As stress reducers go, you would think that something so simple as planning the day wouldn't make much difference. But there are so many mornings I wake up overwhelmed. Before my feet even hit the floor I feel the burden of juggling all the things I want to do, need to do, and would maybe like to squeeze in. Sometimes, when things are really hot, all that juggling leads to a feeling of being frantic. Rather than get the whole mental list of activities accomplished that day, I just shut down. The governor has been reached and the machine dials it all the way back.
I don't buy into the notion that I'm more busy than anyone else. We're all busy. Or, we're as busy as we choose to be. It's just that we handle it differently. I've got friends whose days are scheduled for them, a series of carefully scripted meetings and phone calls orchestrated by an assistant to keep them on track. My days aren't like that. I try at all costs to avoid coffees and lunches, so there isn't a huge interpersonal component. I have a schedule revolving around individual milestones. My goals are simple: write (2,000 words is always the goal, but sometimes 100 is good enough), train (thirty minutes is too little, one hour is optimal, two hours is a recess break), cross country practice, and prayer (constant, as mindful and far-ranging as possible). But even those can seem a little demanding when real life things like buying light bulbs at Lowe's and giving a speech insert themselves into the mix.
To be honest, I used to get angry when events forced me out of the man cave. I like burrowing deep into the written word, never coming up for air until the brain tells me there are no more words today. But sometimes that's not realistic. Sometimes it's just as important to take a shower, put on a pair of long pants and check back into real world meetings and schedules. It makes me feel overwhelmed and very put-upon, in a very self-absorbed way, and even as I react to the intrusions into my routine with petty fits of rage, I hear myself being a baby and wish I could just go with the flow.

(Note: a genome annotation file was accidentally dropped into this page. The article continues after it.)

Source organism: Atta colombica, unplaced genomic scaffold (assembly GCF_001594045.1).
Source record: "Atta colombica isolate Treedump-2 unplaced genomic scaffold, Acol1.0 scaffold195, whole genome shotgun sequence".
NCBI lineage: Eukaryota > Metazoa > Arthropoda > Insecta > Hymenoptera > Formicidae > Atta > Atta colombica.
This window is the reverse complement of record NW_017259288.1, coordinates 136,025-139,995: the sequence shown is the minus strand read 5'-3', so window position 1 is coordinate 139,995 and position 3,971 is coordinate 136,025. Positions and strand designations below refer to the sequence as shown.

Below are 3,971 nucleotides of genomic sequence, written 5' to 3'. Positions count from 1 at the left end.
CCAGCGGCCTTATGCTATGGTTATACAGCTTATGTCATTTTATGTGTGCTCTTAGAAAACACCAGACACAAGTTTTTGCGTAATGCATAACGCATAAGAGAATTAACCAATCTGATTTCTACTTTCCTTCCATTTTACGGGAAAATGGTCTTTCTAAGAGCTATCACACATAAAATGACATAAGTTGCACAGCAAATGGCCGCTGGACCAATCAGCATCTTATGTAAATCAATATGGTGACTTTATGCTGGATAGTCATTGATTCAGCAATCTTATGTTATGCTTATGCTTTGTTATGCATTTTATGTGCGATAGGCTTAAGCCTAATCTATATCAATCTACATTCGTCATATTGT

A while back, a good friend suggested a simple solution: write it down. Get a legal pad, sit with a cup of coffee, and write out the things you need to do each day.
I didn't believe him. Way back in my corporate days, every employee at the large engineering firm I worked for was given a Franklin planner and instructed to write down their days in detail. I'm not sure whether it was the corporate edict or the carefully structured world of the Franklin, but it felt claustrophobic. Other than forever banishing the "in" basket from my desk, getting rid of the planner was one of the first things I did when I left that job.
But I gave the legal pad a try anyway. I started with writing the date at the top of the page. Simple enough. Then a list of to-do's. For awhile, that's all I wrote. But then the to-do's became more descriptive, joined on the page by an 80/20 list (the 20 percent of the problems that cause 80 percent of the headaches), and soon after, a recording of details throughout the day that needed to be remembered: split times for the team's afternoon workout, historical dates and spellings, a phone number, and pretty much anything that needs to be remembered.
So now it's a thing. A habit. I wouldn't quite call it a safety blanket, but that simple yellow legal pad is like a very cheap and portable personal assistant, keeping me on track and mindful when the day feels like it might otherwise go sideways. I can get as creative as I need to be, which actually sparks more unconventional approaches to my writing.
Funny how something as simple as taking pen to paper to strategize a plan can take the elephant off the chest.